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Companies both large and small have never been so vunerable to attacks from without and from intentional or unintentional treachery within.

Access to the internet provides many workers with the means to do their job better but it is an Achilles’ heel, a weakness in a company’s defences through which corporate data can leak out and harmful software slip in.

Most companies are already alert to the external threat from malware – viruses, trojans, spybots and the like – and will have a firewall in place and use a third party to monitor and disinfect their internet traffic.

But the question of how much latitude to allow employees in accessing internet sites has becoming increasingly important: “Most companies will have some sort of restraint on what their employees can do on the internet,” says Bob Tarzey, service director with the consultancy Quocirca.

There are essentially three reasons why companies should be concerned about what websites their employees are visiting.

First, productivity: an employee spending time on Ebay, MySpace or YouTube is probably not doing his or her job. There are statistics showing that on average an employee with full access to the internet will spend two to four hours a week cruising the web.

Peter Watkins, chief executive of Webroot, a US-based antivirus specialist, points out that 90 per cent of all amateur stock trading, 50 per cent of online shopping and most pornography downloads take place during the working day, as employees take advantage of the greater bandwidth available at work compared with the home.

”Many small and medium sized companies are taken aback when they discover how much time their employees are spending on the internet,” says Harnish Patel, head of Europe for the US group, SurfControl.

The second reason is data leakage: Mark Sunner, chief security analyst at MessageLabs, the e-mail security group, says he has detected a decrease in malware attachments and an increase in malware hyperlinks (active links that can be clicked on to call up a web page). “We think these people have decided this is the path of least resistance to get bad stuff in,” he concludes, pointing out that e-mail filters do not follow hyperlinks. “They arrive in e-mails but the target is the browser,” he says.

Social networking sites are a particular problem because they encourage individuals to divulge personal information: “A gold mine of data for the bad guys,” Mr Sunner says, pointing to a new wave of e-mails targeted at individual executives identified by name and title.

Employees are often and inadvertently the source of security failures. Nigel Hawthorne of Blue Coat, an internet security appliance vendor, says: “The key is to understand that whatever technology is deployed, the weakest link is often the employee. From passwords on Post-It notes to unattended, logged-on computers, it is employees that need training, coaching and to be kept secure from threats.”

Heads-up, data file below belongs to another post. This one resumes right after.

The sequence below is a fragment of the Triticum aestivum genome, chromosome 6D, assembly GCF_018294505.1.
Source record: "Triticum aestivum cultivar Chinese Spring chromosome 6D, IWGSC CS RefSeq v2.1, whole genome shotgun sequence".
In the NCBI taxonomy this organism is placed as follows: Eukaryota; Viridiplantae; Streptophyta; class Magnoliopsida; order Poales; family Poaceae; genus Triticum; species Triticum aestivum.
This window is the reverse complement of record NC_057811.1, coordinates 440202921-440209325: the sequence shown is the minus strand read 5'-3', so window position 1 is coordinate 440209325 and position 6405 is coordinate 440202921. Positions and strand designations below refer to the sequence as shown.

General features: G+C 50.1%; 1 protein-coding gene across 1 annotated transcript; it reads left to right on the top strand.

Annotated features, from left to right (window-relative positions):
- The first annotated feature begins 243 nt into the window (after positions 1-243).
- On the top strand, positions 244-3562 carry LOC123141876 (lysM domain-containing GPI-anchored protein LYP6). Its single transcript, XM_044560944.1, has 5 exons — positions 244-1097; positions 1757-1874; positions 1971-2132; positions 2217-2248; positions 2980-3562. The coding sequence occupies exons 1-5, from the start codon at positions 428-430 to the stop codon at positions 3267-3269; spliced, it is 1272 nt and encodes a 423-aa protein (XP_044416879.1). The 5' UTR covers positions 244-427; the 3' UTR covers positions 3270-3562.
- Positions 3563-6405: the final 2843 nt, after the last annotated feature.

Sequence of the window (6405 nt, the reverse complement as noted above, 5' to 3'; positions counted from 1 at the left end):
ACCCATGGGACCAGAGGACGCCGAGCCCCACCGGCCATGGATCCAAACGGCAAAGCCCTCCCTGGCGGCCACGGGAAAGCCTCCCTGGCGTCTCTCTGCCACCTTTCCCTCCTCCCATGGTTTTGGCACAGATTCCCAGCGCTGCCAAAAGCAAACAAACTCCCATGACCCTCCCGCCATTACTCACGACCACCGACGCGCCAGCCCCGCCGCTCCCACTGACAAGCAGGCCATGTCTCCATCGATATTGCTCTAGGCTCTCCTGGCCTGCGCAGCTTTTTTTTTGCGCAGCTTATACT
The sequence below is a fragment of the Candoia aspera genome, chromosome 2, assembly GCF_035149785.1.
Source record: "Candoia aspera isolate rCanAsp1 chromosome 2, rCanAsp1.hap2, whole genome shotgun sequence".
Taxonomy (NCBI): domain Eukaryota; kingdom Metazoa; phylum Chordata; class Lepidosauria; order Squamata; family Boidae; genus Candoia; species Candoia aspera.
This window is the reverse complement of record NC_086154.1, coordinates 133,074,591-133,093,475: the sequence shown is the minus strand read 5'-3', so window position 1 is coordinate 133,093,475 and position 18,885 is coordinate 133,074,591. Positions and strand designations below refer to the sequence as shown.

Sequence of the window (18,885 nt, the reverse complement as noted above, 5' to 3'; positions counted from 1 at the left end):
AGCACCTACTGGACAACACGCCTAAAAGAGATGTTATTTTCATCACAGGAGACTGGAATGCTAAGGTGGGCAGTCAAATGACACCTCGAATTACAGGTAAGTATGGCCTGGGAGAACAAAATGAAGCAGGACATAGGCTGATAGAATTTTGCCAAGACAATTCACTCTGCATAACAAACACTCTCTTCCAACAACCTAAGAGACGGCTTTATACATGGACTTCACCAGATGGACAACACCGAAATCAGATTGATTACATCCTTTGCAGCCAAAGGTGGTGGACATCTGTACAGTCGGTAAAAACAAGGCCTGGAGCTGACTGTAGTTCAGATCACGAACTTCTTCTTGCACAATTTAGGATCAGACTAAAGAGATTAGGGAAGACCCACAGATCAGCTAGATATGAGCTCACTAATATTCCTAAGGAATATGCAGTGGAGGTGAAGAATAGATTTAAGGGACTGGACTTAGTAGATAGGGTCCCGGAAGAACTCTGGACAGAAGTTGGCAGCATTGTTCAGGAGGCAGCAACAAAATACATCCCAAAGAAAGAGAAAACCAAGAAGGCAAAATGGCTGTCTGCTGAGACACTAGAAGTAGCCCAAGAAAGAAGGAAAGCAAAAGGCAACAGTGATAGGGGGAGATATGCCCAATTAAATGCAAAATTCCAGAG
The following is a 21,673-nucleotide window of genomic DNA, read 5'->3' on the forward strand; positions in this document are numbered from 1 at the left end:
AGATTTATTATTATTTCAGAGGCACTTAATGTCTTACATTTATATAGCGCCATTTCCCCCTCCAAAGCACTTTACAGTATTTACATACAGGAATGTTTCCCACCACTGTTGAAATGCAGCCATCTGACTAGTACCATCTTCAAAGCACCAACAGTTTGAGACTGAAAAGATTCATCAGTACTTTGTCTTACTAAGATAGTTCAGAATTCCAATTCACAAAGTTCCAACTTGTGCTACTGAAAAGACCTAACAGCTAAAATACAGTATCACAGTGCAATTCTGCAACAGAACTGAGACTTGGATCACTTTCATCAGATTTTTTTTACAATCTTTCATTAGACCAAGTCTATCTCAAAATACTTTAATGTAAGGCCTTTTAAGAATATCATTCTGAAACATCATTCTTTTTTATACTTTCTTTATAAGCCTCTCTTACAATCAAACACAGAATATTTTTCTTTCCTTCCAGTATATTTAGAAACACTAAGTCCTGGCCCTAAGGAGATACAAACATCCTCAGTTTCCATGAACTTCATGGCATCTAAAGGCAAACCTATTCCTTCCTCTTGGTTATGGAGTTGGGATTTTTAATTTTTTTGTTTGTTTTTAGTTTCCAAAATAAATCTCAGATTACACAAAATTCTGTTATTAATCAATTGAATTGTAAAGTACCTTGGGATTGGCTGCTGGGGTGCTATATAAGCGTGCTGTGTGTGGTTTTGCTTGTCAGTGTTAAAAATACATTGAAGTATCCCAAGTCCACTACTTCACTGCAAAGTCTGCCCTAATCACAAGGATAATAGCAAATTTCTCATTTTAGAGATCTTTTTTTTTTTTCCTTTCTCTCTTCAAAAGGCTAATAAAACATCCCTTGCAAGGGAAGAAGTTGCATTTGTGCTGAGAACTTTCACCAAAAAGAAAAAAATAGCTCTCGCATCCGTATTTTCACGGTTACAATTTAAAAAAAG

The third concern is the threat to a company’s reputation if employees access unsuitable or unsavoury sites. At worst, this could open a company to the possibility of legal action if, for example, an employee was caught downloading child pornography. But even an innocent blog could cause problems if it carried the company’s name and was thought to represent its opinions.

Software capable of preventing access to certain sites is readily available. Generally, this takes the form of a huge database or look-up table against which every request to access a site is measured.

It is possible to set software parameters so that, for example, access to Ebay is mostly denied but allowed at lunchtime and after work. Employees have, after all, always shopped in their lunch breaks and online shopping should be no different.

Currently, there is a sea-change in the way such software is deployed. The biggest companies, with scores of security specialists on hand, will continue to buy the software and tweak it to their own requirements.

This is an expensive approach, and the choice of product is bewildering: “It is far too complex,” says Peter Watkins of Webroot. Furthermore, the number of suspect sites is growing rapidly: “We update our database twice a day” says Mr Patel of SurfControl.

Companies have to decide what business they are really in: internet access or their chosen speciality. For the latter, the choice is between the appliance solution – a computer loaded with the appropriate software – or a managed service.

“You get the same service as the other ways but you do it with a phone call,” says Mr Watkins, predicting that 40 per cent of small and medium sized companies will protect themselves with appliances and 40 per cent with managed services. Appliance vendors offer online updates to web filtering databases.

Mr Watkins thinks desktop software will eventually collaborate with managed services over the internet to identify rogue sites and put them off limits not only to the individual company but all the managed service provider’s subscribers: “It will be a network effect from which everybody will benefit,” he says.

Circumscribing access to websites is, however, at best a necessary evil. The internet is most effective when access is freely available. “There are competing dynamics,” says John De Santis, chief executive of TriCipher of the US. Its software is designed to guarantee the identity of an individual on the web.

He argues for freedom: “Let people do what they want. If they do something bad, then at least we will know who is responsible. Staff will know their behaviour on the web is being monitored.”

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